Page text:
Photo by: S. V. Joseph

Mystery of poor lettuce-seed germination solved

  • Joseph gathered evidence that springtails are a pest of lettuce.
  • Springtails feed on lettuce seeds and seedlings.
  • Monitor for springtails in lettuce fields with potato slices.

Mystery of poor lettuce-seed germination solved

Growers in the Salinas Valley facing poor lettuce-seed germination are usually uncertain about what caused the problem. They often blame the losses on poor seed quality, planting error, irregular irrigation timing or distribution, high salt levels in soil or water, pathogens, and bulb mite or garden symphylan feeding.   

Springtails were not on the list, but lately were found associated with poorly germinating lettuce, particularly during February to May in the northern part of the Salinas Valley. Young lettuce seedlings in fields with high numbers of springtails show slow or stunted growth and do not emerge in a synchronous pattern.

It is not clear if springtails collected from the soil are feeding on lettuce and contributing to the irregular lettuce stand. To answer the question, Area IPM Advisor Shimat Joseph documented the ability of springtails to injure germinating seeds of lettuce in the laboratory and field. He also characterized the feeding injury of springtails on germinating seeds and seedlings of lettuce.

“Springtails can feed on germinating lettuce seeds or young seedlings, resulting in a reduction in lettuce growth,” says Joseph of his research results.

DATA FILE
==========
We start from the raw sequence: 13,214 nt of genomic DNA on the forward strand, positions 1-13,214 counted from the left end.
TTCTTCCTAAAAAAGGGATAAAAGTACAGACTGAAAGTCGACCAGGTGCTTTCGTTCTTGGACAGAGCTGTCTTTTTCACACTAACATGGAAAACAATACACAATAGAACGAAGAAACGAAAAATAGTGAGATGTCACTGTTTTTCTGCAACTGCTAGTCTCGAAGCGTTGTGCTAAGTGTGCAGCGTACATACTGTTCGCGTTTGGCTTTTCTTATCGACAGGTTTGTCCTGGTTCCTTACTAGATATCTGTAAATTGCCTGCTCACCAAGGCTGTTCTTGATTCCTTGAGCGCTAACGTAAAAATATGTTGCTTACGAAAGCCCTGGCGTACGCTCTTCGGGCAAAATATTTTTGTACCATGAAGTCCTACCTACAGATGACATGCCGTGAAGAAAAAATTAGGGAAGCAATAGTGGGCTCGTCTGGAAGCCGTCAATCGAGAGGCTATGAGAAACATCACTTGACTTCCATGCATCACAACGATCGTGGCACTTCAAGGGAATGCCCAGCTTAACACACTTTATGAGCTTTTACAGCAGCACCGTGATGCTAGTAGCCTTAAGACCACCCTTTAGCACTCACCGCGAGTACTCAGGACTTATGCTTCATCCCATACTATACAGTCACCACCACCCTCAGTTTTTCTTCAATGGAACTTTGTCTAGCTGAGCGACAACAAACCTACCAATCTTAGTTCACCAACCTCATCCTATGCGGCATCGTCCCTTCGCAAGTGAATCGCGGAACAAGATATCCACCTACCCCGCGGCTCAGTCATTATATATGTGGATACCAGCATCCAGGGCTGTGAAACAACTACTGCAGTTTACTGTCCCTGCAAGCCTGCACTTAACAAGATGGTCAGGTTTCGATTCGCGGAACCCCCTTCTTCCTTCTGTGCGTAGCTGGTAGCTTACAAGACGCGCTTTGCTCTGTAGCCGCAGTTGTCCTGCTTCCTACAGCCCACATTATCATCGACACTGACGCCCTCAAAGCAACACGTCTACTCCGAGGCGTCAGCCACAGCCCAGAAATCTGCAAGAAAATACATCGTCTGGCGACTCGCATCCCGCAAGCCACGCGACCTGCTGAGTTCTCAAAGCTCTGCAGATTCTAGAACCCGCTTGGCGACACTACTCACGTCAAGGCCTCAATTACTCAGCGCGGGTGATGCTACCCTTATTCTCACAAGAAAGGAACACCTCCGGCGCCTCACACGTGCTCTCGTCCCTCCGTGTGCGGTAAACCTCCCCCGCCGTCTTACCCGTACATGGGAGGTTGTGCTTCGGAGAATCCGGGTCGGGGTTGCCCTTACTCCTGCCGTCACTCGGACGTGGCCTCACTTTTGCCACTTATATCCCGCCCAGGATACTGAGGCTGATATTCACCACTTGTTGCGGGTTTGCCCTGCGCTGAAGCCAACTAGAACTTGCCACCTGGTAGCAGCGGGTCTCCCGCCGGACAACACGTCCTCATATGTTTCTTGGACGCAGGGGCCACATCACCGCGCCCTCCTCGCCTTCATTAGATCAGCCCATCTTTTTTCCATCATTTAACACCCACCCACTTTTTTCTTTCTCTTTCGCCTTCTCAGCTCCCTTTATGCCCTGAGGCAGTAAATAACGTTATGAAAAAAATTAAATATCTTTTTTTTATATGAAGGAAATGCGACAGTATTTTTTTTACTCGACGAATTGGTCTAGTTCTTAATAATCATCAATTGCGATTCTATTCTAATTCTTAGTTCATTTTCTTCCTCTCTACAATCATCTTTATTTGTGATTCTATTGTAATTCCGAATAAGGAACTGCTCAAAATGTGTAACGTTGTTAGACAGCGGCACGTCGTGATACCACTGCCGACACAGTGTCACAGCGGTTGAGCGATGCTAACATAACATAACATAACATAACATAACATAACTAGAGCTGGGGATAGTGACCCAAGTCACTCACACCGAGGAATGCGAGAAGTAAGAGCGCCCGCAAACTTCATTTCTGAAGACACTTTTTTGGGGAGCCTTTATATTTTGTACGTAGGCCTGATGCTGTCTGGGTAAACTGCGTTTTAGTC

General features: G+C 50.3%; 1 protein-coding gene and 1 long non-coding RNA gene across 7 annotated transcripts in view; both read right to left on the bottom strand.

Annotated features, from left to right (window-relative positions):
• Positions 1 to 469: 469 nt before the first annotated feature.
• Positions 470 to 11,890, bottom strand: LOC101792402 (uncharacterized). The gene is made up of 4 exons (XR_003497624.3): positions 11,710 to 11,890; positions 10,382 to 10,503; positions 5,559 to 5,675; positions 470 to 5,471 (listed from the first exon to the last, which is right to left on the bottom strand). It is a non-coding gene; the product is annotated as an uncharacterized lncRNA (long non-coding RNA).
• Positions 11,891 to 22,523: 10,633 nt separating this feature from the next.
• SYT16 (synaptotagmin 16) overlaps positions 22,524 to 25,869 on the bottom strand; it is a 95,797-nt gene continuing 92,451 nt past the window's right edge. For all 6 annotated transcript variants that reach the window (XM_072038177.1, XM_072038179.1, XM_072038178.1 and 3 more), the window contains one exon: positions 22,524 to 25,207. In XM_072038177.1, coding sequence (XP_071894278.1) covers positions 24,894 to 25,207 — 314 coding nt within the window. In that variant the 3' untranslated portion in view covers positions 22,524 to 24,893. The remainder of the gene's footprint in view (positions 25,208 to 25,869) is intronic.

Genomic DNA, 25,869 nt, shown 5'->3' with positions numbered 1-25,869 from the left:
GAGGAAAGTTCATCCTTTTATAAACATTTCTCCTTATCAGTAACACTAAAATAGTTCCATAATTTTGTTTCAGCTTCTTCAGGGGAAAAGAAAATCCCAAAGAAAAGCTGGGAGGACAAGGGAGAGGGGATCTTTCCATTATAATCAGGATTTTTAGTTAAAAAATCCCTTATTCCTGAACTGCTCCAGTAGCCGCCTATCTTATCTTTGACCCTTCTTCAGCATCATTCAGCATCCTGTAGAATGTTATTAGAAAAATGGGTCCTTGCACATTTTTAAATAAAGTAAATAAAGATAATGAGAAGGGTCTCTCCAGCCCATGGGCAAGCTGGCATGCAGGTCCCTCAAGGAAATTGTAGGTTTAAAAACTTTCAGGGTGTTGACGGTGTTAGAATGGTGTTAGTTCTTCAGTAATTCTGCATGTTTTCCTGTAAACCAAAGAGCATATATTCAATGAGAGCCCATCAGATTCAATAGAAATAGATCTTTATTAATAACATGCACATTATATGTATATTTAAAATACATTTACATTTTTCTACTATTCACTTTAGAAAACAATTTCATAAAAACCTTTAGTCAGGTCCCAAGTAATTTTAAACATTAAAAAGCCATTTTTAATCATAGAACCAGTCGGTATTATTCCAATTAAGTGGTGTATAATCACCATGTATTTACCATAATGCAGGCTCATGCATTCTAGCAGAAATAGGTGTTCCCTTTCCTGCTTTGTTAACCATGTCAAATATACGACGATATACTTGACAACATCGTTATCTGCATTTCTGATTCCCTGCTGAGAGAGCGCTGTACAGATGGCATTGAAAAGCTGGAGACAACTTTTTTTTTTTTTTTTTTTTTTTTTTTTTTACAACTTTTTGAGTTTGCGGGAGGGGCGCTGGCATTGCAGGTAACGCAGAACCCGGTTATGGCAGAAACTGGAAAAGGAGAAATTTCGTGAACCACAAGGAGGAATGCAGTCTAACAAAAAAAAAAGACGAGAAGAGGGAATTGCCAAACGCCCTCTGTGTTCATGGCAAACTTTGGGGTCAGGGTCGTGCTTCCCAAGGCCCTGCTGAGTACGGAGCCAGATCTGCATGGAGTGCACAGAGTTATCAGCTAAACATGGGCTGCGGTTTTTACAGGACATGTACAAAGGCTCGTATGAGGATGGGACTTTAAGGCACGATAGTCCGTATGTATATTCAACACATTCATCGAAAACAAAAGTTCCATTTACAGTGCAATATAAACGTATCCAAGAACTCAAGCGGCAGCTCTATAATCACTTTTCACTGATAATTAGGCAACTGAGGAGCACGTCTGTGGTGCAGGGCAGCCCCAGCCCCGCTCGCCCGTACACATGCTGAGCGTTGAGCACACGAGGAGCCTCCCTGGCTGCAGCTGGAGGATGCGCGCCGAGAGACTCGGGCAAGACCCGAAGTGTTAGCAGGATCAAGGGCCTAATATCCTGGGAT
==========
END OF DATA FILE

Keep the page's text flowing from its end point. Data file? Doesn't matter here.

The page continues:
In the laboratory experiments, springtails fed on seeds and young seedlings. Springtail feeding allowed the seedling to survive but affected the normal development of the plant.

In the field, Joseph observed that springtail numbers increased when the field was recently irrigated or after a rain event. In the Salinas Valley, before the lettuce seeds are planted, fields are watered deeply and irrigation continues for at least three weeks after planting. This cultural practice, which maintains high moisture levels for seed germination, might favor fast buildup of springtails. In his study, springtail captures were greater immediately after irrigation. Reduced lettuce yield was noted in these fields compared to lettuce fields treated with a pesticide.

Joseph’s study clearly demonstrates that springtails are an important pest of lettuce and are capable of reducing the crop stand. Monitoring is the key to determine the presence and numbers of springtails. Potato slices are typically used to detect the presence of garden symphylans in the field. Joseph determined this technique is also effective for monitoring springtails. Future research will evaluate insecticide application timing and action thresholds.

Growers now know they have another pest to consider if their lettuce seeds are not germinating properly. Joseph’s research will develop an IPM program for managing springtails. He has already identified a way to monitor springtail numbers. Using IPM can reduce springtail numbers and ensure healthy lettuce plants for harvest.

 Photo by: S. V. Joseph
The value of lettuce is estimated to be $1.3 billion in the Salinas Valley.
 Photo by: S. V. Joseph
These very small insects are less that 1/16 inch long and live in the soil. Springtails are wingless, jump and favor moist soil.